“I also began to speak, which had never been an interest of mine. Christian's Women Club, which was correctly named, was intended to be evangelistic, but most clubs were mostly Christian. Christian Women's Club basically asked you to tell your story of coming to Christ and how they could also. I knew that a larger percentage of the people there were Christians, or at least thought they were. I put together the story of God working in my life so that it was a message that would encourage all those Christians, but at the same time, at the end, I could pull it in a little with, ‘And if you haven't experienced this kind of relationship with God ...’ So, that was wonderful because I did it 30 or 40 times over the next few years until my kids got a little older.”
Douglass realized through this experience that she enjoyed speaking. She thought it was a lot easier than writing because it's so much less exact. Douglass said, “With writing, you have to make it right, and speaking is a lot more causal to me. I’m more of a storyteller.”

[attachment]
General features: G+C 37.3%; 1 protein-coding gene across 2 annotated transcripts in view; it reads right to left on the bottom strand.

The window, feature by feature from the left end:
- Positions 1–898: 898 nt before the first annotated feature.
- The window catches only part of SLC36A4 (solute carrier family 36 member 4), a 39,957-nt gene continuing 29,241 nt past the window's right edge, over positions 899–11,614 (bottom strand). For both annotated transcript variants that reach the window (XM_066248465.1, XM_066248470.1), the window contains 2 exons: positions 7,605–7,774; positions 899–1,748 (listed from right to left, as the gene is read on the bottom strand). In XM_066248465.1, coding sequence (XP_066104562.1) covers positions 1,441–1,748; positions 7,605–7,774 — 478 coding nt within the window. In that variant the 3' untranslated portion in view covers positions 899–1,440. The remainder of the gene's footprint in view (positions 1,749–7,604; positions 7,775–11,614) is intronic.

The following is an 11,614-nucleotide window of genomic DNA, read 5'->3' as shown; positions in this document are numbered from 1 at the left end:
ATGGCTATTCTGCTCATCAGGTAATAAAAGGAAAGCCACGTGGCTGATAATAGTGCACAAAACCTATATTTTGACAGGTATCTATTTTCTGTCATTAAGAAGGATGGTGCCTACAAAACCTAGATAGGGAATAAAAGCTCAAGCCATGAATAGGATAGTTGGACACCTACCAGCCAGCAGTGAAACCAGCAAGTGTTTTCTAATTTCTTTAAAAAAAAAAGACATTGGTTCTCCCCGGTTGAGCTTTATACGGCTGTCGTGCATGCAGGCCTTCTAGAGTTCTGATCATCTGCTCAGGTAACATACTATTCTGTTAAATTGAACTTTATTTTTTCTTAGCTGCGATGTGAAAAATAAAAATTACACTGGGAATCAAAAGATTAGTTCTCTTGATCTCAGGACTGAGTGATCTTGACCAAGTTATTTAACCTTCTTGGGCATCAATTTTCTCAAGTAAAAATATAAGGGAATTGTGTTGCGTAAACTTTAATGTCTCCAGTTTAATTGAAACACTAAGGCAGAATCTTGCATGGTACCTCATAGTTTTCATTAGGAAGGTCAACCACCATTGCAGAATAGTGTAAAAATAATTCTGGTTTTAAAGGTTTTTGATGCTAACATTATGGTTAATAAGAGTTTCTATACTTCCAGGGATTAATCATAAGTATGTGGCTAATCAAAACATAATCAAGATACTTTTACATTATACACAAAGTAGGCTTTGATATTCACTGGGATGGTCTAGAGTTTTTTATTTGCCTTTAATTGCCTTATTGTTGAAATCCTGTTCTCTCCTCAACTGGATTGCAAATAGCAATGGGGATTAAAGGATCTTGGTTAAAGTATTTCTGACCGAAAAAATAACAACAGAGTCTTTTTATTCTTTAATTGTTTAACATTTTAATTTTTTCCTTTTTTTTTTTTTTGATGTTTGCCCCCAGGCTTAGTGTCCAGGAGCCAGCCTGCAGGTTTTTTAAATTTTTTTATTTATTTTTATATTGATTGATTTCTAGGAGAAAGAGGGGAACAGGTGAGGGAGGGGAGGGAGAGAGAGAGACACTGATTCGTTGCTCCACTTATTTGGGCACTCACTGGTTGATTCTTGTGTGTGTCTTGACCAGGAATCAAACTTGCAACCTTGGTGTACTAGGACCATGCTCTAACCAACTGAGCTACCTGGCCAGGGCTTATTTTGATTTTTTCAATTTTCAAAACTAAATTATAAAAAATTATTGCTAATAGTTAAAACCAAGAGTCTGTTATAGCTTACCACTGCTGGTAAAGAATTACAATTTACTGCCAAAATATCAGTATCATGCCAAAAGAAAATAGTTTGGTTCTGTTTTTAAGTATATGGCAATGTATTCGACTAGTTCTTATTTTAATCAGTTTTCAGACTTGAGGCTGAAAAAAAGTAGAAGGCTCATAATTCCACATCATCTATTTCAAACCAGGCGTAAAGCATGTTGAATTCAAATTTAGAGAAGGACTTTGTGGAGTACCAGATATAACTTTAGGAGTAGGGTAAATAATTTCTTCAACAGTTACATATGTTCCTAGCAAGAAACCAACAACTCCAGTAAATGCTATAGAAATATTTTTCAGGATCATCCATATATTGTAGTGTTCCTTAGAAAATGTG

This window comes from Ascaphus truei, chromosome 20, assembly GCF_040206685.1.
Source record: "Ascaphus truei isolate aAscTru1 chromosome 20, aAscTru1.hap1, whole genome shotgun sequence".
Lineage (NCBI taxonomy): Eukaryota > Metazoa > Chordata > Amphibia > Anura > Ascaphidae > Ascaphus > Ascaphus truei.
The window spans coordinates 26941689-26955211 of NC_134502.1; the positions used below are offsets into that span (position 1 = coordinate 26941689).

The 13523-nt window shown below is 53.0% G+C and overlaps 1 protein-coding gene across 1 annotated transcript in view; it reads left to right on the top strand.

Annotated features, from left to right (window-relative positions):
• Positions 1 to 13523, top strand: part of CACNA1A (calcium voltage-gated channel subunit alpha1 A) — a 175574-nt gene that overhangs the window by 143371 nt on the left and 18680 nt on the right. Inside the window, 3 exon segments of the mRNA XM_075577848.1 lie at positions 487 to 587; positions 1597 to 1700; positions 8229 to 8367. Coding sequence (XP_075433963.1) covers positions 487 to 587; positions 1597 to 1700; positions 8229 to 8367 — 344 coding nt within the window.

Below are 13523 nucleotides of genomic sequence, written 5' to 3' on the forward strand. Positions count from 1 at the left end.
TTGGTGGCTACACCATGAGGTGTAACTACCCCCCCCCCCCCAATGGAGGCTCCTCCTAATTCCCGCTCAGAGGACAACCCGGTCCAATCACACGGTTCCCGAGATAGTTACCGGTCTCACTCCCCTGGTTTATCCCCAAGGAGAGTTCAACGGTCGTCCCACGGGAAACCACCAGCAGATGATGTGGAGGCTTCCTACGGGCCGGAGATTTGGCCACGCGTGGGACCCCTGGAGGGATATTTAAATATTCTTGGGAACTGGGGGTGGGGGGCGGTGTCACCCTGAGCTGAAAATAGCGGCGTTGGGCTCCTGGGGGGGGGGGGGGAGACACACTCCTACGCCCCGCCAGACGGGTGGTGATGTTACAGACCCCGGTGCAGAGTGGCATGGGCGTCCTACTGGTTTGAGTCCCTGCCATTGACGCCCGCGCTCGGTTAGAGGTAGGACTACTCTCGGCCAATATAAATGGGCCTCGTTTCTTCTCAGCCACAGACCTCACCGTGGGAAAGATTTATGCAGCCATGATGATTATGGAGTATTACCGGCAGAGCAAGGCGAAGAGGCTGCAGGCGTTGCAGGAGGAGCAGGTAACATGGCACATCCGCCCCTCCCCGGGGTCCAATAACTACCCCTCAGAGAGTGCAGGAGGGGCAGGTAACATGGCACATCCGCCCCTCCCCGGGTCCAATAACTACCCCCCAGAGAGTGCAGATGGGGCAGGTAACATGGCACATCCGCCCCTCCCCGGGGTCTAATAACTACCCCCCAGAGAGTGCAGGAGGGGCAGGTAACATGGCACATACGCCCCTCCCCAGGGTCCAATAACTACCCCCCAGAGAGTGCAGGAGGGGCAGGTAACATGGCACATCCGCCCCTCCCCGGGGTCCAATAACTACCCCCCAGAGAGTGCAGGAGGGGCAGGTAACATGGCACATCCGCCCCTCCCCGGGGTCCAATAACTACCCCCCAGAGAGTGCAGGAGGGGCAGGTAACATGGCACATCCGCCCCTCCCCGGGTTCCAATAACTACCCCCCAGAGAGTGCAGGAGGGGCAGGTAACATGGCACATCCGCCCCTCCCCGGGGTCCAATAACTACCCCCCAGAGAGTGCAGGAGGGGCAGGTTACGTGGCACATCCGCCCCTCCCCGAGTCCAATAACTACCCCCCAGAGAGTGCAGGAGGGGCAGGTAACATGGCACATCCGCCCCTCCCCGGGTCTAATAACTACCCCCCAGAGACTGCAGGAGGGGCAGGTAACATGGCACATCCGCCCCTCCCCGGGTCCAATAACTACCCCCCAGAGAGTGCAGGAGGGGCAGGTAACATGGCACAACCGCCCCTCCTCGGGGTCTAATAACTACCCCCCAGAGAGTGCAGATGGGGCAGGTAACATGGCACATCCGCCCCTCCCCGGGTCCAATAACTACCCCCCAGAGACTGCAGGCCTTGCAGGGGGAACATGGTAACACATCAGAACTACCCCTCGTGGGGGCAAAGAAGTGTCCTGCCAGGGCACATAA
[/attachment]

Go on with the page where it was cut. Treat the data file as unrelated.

Douglass said she doesn’t have a specific writing schedule because writing is not her primary vocation. “It is a major way that I do the things I think God sends me to do, which is communicating and encouraging people in their walks with God. If you were to ask me to pick the word that describes me, it's ‘encourage,’ and writing and speaking are the two most visible ways I do that, but I also do a lot of one-on-one conversations.